Amanda Seyfried Didn't Go Naked for Allure's Naked Issue

Amanda Seyfried appears on the cover of Allure's "Look Better Naked" issue — but she opted not to participate in the magazine's cover editorial of actresses posing for implied nude photographs (which featured Naya Rivera, Jennifer Morrison, Clare Bowen, and Krista Miller). "I would have, but my publicist wouldn’t let me!" joked Seyfried at a party for the issue. The actress told Allure that her Les Mis vocal coach directed her to "Imagine [performing a sex act], get that feeling in the back of your throat, and then sing." Whether those prudish brackets are the Post's or Allure's, they suck [a big fat sex act]. [P6]


Amanda Seyfried Didn't Go Naked for Allure's Naked Issue

Adele, who also covers this month's Elle, is on the cover of D la Repubblica in Italy. [Fashion Copious]


Amanda Seyfried Didn't Go Naked for Allure's Naked Issue

Brooks Brothers, which used its archive of patterns and catalog imagery to collaborate on the men's costumes for The Great Gatsby, is launching a capsule collection of '20s style men's wear inspired by the film. [Fashionista]


Amanda Seyfried Didn't Go Naked for Allure's Naked Issue

Hedi Slimane shot some rill 'Murrican cowboys for the latest Hero magazine. [Style.com]


Wal-Mart and Sears boycotted an international meeting held in Geneva to discuss compensation for the victims of the Tazreen factory fire, which killed 112 garment workers in Bangladesh last November. The factory was working on orders for retailers including Sears and Wal-Mart at the time of the blaze. Neither company had any comment on the issue of compensation for survivors and families of the deceased. [WWD]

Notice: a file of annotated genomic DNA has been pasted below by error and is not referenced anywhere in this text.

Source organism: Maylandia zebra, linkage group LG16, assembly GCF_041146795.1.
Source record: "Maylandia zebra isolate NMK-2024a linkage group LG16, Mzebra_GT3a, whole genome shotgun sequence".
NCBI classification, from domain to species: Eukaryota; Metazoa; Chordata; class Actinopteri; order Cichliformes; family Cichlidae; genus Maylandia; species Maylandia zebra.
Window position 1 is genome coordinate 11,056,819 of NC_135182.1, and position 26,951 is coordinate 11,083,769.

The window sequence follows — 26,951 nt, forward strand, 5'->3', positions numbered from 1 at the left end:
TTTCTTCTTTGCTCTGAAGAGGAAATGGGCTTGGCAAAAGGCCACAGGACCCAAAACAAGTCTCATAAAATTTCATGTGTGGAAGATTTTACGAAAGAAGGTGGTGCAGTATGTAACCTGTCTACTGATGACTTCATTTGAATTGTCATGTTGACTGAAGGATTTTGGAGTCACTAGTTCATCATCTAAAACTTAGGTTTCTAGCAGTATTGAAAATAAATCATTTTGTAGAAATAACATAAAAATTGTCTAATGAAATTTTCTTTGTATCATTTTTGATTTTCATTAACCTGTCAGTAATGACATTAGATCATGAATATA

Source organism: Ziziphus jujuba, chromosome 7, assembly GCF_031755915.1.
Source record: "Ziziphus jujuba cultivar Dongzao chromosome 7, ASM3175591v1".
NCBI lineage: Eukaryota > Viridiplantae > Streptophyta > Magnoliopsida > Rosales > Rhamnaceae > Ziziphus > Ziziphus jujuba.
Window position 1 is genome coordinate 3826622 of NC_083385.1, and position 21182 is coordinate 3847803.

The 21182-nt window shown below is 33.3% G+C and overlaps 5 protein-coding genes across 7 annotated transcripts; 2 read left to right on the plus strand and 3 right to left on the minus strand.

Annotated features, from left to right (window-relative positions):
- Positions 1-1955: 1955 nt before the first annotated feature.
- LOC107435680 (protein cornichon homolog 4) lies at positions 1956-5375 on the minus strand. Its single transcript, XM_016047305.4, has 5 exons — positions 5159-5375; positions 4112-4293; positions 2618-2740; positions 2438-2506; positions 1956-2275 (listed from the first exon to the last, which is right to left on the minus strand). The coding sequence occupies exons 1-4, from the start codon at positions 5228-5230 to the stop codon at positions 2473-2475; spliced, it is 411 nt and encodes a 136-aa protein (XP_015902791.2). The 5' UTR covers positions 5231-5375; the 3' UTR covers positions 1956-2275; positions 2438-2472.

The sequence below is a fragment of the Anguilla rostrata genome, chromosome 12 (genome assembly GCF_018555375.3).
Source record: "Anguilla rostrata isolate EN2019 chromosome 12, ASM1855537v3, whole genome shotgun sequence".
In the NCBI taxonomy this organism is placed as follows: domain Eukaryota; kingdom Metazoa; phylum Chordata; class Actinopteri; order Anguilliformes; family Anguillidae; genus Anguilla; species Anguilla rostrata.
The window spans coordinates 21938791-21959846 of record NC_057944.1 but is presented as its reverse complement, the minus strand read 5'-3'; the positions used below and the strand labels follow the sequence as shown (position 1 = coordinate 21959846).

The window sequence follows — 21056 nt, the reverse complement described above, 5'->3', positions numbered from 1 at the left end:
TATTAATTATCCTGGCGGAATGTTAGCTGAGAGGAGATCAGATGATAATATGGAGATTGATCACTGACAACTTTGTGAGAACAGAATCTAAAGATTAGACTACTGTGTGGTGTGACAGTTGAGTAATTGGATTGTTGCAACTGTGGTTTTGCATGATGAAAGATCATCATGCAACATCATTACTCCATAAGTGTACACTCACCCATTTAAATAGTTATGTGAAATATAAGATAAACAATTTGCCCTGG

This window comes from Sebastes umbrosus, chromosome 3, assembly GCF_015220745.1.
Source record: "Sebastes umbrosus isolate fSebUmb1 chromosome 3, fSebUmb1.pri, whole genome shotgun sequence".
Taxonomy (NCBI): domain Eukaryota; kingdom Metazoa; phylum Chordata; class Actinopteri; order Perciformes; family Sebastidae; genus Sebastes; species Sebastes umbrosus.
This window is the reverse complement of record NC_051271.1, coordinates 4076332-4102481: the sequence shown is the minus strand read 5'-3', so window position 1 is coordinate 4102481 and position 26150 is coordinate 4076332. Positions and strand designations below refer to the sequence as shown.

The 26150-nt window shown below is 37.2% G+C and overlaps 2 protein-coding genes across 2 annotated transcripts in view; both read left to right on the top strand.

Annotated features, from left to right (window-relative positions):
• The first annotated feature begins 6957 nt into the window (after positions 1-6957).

Christopher Kane says many people, including members of the press, were quick to attribute the quality of his most recent collection to "the PPR — the Kering — effect." (The luxury conglomerate late last year acquired a 51% stake in Kane's namesake company.) But, says the designer, "We did the show on the same budget as every other season. It’s not like you sign a deal and the helicopters start landing around you and everything changes!" Kane says he and his sister and colleague, Tammy, haven't celebrated the sale of the company by running out and buying themselves matching custom tiger-print Maybachs:

"It’s been instilled as a Scottish mentality not to flash the cash; we’re always very reserved when it comes to that. We live in Dalston; we work in Dalston,” he says, referring to the neighborhood that is London’s answer to Brooklyn’s Red Hook. “We’re normal people; we come from a normal background. People are still shocked that I have a Scottish accent. But why would I change my accent?"

[WWD]

Roberto Cavalli says he's not a "really talented" designer — and neither are most of today's big names:

"Sometimes I think: 'In 2050, at Central Saint Martins, what will they teach about us?' The only really talented people of our generation were Alexander McQueen and Gianni Versace."